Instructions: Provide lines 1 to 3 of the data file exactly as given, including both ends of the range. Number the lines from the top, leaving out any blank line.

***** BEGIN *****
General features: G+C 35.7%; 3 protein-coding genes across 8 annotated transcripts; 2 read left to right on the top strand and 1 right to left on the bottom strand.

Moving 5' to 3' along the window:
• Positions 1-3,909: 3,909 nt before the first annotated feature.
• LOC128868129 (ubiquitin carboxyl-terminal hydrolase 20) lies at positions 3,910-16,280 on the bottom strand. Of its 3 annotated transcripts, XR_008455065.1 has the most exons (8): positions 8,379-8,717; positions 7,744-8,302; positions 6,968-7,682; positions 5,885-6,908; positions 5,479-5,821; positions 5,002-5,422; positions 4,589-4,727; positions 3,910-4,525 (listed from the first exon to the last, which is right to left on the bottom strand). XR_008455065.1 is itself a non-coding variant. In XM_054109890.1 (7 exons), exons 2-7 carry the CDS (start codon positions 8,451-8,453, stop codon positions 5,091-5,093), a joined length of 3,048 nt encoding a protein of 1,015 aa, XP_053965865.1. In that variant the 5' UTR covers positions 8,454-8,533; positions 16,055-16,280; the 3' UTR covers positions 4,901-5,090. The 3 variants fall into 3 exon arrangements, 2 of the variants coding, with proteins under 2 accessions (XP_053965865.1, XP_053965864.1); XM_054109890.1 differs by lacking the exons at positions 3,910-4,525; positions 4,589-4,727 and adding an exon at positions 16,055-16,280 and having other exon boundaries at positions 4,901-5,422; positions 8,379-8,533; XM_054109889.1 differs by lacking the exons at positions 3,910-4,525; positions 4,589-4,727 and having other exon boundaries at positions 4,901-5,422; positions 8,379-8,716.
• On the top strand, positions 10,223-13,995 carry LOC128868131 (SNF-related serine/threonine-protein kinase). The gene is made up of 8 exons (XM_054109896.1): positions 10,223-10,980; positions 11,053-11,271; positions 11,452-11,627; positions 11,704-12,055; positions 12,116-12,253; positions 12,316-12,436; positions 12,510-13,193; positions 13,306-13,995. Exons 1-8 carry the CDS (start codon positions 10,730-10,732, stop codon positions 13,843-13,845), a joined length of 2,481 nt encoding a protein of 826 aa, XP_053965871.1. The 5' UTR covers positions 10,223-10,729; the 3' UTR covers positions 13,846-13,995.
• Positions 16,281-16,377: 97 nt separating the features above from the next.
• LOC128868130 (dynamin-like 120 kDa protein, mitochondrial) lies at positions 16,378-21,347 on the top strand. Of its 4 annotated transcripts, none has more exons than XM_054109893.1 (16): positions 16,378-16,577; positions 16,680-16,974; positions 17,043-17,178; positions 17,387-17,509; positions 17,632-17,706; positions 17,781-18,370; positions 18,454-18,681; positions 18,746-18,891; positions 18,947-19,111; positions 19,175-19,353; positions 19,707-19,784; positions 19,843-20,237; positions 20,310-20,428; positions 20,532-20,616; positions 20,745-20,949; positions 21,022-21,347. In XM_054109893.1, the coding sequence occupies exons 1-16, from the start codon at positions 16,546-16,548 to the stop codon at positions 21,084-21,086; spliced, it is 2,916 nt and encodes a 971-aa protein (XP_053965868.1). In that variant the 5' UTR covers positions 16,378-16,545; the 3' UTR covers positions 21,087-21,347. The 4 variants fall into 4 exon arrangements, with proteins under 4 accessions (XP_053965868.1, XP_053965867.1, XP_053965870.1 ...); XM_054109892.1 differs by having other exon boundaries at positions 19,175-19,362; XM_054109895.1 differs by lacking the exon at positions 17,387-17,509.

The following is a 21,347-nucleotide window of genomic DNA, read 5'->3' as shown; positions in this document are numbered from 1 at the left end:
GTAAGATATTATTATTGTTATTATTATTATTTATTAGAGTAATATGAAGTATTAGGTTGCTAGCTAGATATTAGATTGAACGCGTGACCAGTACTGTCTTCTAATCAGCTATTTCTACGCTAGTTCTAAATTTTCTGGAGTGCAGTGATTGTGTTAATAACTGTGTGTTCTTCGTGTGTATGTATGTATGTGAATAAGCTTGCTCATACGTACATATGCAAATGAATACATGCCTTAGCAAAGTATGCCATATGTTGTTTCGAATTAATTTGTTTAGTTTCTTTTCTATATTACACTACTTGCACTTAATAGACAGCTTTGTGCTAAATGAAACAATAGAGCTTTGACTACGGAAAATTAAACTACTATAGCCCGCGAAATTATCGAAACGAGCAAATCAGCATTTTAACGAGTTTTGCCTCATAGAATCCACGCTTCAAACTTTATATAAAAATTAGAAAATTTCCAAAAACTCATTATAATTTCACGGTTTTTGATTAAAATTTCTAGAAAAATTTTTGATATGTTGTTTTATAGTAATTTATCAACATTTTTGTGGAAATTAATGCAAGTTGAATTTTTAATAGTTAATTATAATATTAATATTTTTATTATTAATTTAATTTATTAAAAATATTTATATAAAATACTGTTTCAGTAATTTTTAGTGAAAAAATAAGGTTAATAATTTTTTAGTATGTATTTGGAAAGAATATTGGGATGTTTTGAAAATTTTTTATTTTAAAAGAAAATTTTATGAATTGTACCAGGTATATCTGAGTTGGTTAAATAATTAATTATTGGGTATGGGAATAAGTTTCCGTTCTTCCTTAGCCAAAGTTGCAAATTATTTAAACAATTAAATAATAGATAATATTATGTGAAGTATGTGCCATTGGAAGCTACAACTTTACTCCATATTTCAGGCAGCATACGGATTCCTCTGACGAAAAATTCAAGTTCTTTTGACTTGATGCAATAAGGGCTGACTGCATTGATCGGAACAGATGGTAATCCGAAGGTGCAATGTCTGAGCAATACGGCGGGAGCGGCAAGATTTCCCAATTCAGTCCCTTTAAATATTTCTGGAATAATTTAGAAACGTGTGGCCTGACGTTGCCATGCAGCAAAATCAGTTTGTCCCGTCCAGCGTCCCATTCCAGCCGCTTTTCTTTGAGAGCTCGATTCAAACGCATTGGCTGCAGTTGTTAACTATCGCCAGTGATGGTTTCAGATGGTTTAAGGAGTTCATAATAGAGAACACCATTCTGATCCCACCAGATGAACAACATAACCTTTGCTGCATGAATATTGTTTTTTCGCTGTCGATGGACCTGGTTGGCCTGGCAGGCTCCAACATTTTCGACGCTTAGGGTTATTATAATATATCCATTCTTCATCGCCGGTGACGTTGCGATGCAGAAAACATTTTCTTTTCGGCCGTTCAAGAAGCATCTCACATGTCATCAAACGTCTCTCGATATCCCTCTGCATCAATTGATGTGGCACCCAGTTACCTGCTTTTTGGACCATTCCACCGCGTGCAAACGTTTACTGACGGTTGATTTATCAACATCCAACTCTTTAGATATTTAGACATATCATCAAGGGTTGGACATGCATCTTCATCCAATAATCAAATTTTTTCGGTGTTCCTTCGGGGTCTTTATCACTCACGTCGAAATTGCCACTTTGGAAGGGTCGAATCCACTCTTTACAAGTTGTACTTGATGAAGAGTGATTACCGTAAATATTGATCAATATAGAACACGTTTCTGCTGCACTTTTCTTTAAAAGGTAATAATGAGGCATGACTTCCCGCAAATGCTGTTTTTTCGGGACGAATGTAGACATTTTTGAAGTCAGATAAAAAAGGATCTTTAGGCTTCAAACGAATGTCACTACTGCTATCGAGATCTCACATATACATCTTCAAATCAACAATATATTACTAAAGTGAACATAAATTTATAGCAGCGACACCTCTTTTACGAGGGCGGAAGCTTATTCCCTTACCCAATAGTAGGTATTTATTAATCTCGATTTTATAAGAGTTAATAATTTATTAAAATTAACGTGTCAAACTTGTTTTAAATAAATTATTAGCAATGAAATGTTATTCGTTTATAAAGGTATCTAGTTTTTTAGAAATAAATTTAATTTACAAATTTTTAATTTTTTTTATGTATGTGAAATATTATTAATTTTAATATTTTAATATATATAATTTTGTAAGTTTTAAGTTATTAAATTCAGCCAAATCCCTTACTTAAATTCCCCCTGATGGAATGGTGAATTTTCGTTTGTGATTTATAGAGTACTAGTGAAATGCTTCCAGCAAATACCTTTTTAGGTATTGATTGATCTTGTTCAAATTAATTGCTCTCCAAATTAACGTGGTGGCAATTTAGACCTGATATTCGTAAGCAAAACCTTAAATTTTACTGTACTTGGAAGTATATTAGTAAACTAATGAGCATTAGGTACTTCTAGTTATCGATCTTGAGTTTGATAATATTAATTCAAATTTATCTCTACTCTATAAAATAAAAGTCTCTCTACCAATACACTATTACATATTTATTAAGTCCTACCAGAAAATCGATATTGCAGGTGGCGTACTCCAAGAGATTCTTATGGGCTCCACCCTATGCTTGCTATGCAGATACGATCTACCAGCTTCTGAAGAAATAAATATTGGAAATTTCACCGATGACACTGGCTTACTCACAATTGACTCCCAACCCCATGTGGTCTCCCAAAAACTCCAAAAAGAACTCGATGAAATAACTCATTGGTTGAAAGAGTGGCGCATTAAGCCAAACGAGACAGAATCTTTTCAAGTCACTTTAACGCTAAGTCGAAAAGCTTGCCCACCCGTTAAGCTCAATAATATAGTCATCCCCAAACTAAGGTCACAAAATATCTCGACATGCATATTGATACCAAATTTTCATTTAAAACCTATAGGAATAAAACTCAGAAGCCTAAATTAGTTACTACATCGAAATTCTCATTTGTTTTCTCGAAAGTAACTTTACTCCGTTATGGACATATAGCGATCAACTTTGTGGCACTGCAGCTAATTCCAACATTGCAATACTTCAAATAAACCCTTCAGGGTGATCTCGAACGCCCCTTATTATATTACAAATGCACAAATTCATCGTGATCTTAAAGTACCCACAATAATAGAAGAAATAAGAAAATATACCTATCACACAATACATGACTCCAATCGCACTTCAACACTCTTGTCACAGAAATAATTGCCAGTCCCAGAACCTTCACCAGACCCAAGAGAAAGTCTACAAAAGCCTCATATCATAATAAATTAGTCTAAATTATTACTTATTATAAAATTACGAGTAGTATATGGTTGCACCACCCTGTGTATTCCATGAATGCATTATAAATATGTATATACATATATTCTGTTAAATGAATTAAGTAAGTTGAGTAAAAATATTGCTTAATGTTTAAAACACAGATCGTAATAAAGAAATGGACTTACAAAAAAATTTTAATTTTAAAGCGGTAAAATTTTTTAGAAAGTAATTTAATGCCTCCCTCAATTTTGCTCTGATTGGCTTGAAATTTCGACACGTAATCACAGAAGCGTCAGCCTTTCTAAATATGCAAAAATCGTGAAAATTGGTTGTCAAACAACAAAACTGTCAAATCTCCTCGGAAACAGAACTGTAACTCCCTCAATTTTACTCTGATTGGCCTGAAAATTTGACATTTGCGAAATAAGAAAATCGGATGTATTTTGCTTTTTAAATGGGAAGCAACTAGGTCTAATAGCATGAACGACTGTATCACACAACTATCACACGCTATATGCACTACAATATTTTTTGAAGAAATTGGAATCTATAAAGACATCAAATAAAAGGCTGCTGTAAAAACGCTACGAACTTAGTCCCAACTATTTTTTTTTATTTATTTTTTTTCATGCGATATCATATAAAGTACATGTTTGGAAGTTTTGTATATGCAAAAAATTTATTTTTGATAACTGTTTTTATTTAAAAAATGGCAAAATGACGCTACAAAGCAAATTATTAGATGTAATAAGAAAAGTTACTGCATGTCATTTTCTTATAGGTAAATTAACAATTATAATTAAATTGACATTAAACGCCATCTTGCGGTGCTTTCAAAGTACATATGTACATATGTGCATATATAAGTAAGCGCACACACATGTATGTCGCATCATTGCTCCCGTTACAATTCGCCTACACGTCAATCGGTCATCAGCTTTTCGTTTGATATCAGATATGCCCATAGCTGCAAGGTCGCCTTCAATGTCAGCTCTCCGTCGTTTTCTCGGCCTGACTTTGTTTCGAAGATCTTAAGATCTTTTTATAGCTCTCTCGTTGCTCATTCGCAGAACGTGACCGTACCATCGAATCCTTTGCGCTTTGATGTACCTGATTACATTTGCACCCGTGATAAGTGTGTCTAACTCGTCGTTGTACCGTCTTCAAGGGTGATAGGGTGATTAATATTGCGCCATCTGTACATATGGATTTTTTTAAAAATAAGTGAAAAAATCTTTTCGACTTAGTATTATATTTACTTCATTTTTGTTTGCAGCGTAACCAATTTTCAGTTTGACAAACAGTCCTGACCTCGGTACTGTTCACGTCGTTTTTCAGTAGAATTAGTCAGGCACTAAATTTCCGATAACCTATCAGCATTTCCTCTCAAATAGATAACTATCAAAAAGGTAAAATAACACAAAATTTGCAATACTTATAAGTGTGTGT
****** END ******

General features: G+C 35.7%; 3 protein-coding genes across 8 annotated transcripts; 2 read left to right on the top strand and 1 right to left on the bottom strand.

Moving 5' to 3' along the window:
• Positions 1-3,909: 3,909 nt before the first annotated feature.